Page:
Spy chief’s move for Trump detente is derailed, via tweet – Politico

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“James Clapper called me yesterday to denounce the false and fictitious report that was illegally circulated. Made up, phony facts. Too bad!” Donald Trump wrote on Twitter Thursday morning. | Getty

The president-elect provides a very different readout of his call with James Clapper in a move that one former CIA official calls a ‘hardening of positions.’

01/12/17 08:25 AM EST

Updated 01/12/17 01:41 PM EST

A top U.S. intelligence official tried this week to make peace with Donald Trump.

But the president-elect isn’t quite ready for that just yet.

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Hours after Director of National Intelligence James Clapper and Trump spoke on the phone, each emerged with very different views of how the conversation had gone — different enough that one former CIA official said it appeared to be a “hardening of positions.”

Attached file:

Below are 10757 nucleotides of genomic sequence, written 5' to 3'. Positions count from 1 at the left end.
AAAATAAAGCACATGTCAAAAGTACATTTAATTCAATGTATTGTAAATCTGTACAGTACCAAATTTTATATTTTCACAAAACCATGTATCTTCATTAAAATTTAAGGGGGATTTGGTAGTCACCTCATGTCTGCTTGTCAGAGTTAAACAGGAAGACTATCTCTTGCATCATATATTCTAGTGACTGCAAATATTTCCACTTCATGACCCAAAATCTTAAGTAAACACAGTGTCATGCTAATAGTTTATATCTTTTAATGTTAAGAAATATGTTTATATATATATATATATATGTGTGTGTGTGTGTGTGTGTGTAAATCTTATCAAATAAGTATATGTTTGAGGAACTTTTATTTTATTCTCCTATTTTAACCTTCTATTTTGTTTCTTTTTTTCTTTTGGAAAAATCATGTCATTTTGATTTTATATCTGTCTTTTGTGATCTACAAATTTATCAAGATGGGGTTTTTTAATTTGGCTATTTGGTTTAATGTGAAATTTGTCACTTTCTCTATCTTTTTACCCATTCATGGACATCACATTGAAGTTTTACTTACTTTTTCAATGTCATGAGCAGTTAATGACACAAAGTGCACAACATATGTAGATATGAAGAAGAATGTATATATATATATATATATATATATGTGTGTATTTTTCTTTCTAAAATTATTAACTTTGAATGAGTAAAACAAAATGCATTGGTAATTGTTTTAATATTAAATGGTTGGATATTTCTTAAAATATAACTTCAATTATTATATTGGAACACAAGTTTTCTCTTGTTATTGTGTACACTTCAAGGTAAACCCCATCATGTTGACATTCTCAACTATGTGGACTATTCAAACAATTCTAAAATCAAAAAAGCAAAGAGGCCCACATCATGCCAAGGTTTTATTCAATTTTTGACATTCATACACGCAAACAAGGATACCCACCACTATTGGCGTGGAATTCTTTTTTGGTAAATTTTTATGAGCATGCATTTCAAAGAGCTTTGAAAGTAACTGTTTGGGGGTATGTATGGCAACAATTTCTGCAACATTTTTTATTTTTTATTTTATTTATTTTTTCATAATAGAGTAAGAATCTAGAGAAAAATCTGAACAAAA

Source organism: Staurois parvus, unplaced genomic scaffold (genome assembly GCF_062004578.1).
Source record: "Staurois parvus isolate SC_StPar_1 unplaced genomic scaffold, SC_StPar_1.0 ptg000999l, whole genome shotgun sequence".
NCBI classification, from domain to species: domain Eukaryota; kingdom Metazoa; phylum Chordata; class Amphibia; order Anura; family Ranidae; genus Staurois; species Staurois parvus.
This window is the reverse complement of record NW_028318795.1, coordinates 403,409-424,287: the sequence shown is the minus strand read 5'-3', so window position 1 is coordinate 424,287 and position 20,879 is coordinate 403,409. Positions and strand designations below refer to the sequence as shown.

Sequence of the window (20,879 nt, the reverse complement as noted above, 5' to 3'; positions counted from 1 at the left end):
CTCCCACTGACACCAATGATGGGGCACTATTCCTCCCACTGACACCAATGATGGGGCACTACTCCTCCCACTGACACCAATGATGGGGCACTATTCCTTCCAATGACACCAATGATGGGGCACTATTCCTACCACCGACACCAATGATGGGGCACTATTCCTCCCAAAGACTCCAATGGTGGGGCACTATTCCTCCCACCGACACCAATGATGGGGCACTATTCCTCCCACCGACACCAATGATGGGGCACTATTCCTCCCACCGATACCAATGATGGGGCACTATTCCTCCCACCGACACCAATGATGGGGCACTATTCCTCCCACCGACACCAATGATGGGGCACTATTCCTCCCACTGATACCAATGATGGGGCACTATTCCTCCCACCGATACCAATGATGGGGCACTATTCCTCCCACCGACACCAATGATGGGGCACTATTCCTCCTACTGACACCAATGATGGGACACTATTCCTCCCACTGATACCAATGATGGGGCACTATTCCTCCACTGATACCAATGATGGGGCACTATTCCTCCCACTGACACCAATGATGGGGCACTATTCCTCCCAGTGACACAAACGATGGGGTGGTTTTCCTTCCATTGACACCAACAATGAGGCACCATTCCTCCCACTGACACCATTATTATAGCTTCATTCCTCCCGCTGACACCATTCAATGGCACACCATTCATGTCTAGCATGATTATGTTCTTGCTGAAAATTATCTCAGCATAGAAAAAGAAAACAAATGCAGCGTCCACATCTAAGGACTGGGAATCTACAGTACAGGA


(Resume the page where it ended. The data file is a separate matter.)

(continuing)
Clapper, in a conciliatory but cautious statement late Wednesday, said he’d expressed to Trump his “profound dismay” over leaks to the media about an unverified private dossier containing damaging material that Russia allegedly had gathered on the president-elect. Clapper insisted, however, that the intelligence community had not passed judgment on the credibility of the dossier itself. He also said he did not believe intelligence officials were behind the leaks.

On Thursday morning, Trump offered his own readout of the call, using his favorite medium: Twitter. The president-elect claimed the spy chief had dismissed the contents of the private dossier, not simply the leaks to the media. “James Clapper called me yesterday to denounce the false and fictitious report that was illegally circulated. Made up, phony facts. Too bad!” Trump wrote.

The divergent takes on the conversation will likely exacerbate the extraordinary tensions between Trump and the intelligence community. Trump has frequently derided the intelligence community’s work, while U.S. spy officials and others in the national security world have been worried about Trump’s apparent fondness for Russia and its president, Vladimir Putin.

The mood may calm down once Clapper and other spy leaders step down in a few days and Trump’s nominees move into their new positions, but the episode is likely to linger in the intelligence world’s psyche for years.

Vice President Joe Biden also talked of big consequences. Sitting down with reporters on Thursday, Biden said Trump’s frequent statements disparaging the U.S. intelligence community “play into the Russian narrative” of a weakened America that allies can’t rely on.